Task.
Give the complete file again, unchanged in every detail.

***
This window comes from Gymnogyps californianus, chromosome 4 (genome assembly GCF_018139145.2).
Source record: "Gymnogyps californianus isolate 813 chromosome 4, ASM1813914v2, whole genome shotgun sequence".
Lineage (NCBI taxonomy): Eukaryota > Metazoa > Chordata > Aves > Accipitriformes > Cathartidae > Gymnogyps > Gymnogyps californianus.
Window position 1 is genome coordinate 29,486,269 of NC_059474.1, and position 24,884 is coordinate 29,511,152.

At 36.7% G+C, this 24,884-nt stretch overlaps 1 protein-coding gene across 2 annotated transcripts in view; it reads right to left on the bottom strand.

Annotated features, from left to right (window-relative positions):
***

This window comes from Gymnogyps californianus, chromosome 4 (genome assembly GCF_018139145.2).
Source record: "Gymnogyps californianus isolate 813 chromosome 4, ASM1813914v2, whole genome shotgun sequence".
Lineage (NCBI taxonomy): Eukaryota > Metazoa > Chordata > Aves > Accipitriformes > Cathartidae > Gymnogyps > Gymnogyps californianus.
Window position 1 is genome coordinate 29,486,269 of NC_059474.1, and position 24,884 is coordinate 29,511,152.

At 36.7% G+C, this 24,884-nt stretch overlaps 1 protein-coding gene across 2 annotated transcripts in view; it reads right to left on the bottom strand.

Annotated features, from left to right (window-relative positions):